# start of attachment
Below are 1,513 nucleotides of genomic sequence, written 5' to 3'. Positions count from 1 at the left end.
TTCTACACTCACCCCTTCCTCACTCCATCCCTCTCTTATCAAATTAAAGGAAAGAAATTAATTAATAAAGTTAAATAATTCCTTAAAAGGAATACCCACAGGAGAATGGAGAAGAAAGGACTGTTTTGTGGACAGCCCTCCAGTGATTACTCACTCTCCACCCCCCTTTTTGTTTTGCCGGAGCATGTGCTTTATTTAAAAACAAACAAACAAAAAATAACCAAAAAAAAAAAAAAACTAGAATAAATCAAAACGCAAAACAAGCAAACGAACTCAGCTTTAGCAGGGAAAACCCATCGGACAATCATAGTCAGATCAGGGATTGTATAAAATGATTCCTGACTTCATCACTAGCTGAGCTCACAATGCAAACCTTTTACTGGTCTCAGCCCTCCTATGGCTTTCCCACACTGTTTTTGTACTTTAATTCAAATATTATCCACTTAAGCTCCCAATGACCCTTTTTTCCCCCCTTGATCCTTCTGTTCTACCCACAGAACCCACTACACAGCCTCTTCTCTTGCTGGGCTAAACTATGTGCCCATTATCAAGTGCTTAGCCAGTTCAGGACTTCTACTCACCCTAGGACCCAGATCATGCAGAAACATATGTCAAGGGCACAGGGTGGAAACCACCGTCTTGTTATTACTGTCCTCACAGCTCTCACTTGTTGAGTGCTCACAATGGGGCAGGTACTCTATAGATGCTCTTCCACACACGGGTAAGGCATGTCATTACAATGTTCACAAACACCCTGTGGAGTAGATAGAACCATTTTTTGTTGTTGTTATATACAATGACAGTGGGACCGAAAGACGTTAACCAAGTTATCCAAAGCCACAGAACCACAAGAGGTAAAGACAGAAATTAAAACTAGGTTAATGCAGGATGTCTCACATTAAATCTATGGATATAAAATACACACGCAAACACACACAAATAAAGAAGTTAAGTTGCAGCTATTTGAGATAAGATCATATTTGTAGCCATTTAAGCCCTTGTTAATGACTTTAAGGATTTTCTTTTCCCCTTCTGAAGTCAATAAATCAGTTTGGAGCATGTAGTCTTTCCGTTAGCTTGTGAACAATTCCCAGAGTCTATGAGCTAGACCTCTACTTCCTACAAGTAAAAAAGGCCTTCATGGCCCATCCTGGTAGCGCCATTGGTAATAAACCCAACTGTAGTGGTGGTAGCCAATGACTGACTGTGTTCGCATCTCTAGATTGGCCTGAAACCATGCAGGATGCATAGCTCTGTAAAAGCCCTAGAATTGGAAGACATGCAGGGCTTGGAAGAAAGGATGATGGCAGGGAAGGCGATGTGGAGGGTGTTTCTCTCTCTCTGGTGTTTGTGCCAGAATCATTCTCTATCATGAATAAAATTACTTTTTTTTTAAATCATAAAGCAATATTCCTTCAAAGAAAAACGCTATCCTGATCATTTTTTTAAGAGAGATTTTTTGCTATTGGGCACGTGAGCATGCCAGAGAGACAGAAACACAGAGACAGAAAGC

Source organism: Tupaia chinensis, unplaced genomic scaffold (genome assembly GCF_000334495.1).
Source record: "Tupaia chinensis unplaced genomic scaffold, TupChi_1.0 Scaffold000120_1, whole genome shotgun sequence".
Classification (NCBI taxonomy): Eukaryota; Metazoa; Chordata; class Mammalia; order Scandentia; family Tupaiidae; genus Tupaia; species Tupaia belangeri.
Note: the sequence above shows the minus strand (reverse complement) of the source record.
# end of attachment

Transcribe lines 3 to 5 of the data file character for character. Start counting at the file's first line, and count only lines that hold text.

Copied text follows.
Source organism: Tupaia chinensis, unplaced genomic scaffold (genome assembly GCF_000334495.1).
Source record: "Tupaia chinensis unplaced genomic scaffold, TupChi_1.0 Scaffold000120_1, whole genome shotgun sequence".
Classification (NCBI taxonomy): Eukaryota; Metazoa; Chordata; class Mammalia; order Scandentia; family Tupaiidae; genus Tupaia; species Tupaia belangeri.